Saturday, September 12, 2009
Haeundae, The Drowned World
Korea's first big-budget disaster movie, "Haeundae," opened in San Francisco at the Metreon multiplex on Friday, and most of the audience at the matinee consisted of former Industrial Light and Magic employees (above) who worked on the film for the Marin County film studio Polygon Entertainment.
Haeundae is the name of a huge beach resort which is part of the South Korean city Busan, where there are literally a million people on the beach every August.
The movie follows the Western disaster film formula of introducing over a dozen loosely related characters, including a trio of star-crossed lovers, before a "mega tsunami" hits the shore.
It opened in Korea in July where it was a "mega blockbuster." The movie is fascinating on all kinds of levels, especially for a foreign viewer where important class distinctions and inside jokes fly over one's head even though you can infer they exist.
Korean films tend to indulge in broad, slapstick physical comedy no matter what else is going on, and "Haeundae" is no exception. In the middle of serious scenes, characters would be slapping, punching, falling, and getting drunk, and the effect was bizarre and wonderful.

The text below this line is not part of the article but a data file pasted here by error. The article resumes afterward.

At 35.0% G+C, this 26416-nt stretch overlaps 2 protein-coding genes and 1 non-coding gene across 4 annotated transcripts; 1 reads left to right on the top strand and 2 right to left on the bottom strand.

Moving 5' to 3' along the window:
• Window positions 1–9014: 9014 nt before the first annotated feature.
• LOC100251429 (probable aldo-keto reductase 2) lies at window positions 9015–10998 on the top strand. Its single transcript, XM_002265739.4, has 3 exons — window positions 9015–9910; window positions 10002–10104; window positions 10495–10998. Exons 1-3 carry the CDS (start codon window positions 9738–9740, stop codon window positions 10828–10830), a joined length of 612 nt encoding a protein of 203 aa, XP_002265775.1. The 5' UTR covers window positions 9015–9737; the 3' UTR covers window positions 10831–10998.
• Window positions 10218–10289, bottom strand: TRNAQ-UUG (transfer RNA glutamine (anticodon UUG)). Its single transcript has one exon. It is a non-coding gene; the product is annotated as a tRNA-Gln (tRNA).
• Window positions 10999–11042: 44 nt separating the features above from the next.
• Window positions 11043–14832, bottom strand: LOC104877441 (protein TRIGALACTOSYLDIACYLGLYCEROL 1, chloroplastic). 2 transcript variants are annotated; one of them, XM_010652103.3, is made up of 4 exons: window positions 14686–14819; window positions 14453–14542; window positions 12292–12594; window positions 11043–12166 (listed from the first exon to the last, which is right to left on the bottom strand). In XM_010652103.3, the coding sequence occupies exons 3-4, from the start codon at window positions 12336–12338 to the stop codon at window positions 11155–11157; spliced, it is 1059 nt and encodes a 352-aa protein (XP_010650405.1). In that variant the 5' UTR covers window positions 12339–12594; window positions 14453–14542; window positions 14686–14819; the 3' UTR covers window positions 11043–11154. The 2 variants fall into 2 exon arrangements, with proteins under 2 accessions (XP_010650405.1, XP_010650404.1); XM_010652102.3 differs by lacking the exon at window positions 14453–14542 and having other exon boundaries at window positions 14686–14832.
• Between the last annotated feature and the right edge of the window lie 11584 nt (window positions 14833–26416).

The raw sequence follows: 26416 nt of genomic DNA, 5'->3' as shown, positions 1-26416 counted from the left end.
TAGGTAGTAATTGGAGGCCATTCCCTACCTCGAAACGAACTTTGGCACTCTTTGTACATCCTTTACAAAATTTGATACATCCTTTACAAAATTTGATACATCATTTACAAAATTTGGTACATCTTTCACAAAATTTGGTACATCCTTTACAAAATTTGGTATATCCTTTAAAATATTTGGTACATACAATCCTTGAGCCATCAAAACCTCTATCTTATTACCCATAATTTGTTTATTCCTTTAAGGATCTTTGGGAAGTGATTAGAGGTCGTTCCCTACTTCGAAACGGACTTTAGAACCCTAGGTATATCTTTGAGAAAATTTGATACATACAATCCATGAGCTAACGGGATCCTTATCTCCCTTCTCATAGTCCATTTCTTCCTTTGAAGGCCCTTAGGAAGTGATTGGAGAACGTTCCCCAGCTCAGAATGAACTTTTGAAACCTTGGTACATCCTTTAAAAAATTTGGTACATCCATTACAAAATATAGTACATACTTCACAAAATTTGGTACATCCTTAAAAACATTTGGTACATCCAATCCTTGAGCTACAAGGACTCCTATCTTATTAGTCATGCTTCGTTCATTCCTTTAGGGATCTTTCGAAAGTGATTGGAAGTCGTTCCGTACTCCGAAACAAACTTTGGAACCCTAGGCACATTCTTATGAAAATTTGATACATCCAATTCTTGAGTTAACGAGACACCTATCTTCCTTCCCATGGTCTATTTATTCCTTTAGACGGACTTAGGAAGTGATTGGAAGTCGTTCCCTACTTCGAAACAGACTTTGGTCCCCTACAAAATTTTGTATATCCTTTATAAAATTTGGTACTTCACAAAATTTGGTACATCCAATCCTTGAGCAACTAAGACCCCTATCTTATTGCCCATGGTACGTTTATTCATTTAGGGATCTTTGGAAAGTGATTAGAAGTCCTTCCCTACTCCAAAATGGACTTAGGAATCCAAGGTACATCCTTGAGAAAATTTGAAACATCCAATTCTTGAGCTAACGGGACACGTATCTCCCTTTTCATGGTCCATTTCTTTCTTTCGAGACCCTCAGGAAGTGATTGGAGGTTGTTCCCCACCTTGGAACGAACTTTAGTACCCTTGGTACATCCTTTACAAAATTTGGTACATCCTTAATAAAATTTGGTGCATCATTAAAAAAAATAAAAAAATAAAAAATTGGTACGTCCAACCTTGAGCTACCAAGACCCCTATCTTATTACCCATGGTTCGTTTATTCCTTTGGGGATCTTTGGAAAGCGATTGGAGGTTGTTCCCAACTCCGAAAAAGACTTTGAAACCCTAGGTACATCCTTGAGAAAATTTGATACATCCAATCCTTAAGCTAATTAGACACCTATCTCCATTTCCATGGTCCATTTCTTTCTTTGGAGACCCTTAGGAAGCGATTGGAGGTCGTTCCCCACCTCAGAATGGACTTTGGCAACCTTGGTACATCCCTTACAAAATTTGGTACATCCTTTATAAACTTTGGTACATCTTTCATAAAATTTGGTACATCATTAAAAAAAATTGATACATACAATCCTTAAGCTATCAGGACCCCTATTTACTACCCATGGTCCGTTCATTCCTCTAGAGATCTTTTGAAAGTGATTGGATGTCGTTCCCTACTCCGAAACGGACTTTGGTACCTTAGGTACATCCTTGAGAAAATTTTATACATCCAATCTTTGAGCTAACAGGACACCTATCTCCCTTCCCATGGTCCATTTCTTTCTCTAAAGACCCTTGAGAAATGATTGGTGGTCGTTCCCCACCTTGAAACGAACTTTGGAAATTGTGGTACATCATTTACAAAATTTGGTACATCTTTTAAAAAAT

The young actors, some of them Korean pop stars, were directed to overemote and scream outrageously during their "Titanic" style dramatic disaster scenes, but that was fascinating too.
What really gives the film resonance is the memory of the 2004 Indian Ocean tsunami which killed over 200,000 people throughout Asia. It's part of a flashback sequence in the movie, including scenes of people staring slack-jawed at TV screens throughout Korea when it was happening. Though the event doesn't have the local resonance of 9/11 or Hurricane Katrina, it was a bigger disaster by many orders of magnitude.
The state-of-the-art tsunami special effects were created in the Bay Area, and they are extraordinary. I haven't been this thrilled by a mixture of campy drama and Grade A disaster since "Earthquake" appeared in Sensurround in the 1970s.
Carl Miller, Tony Hurd, Erik Krumrey and David Dranitzke (from left to right above) have every reason to be proud of their work.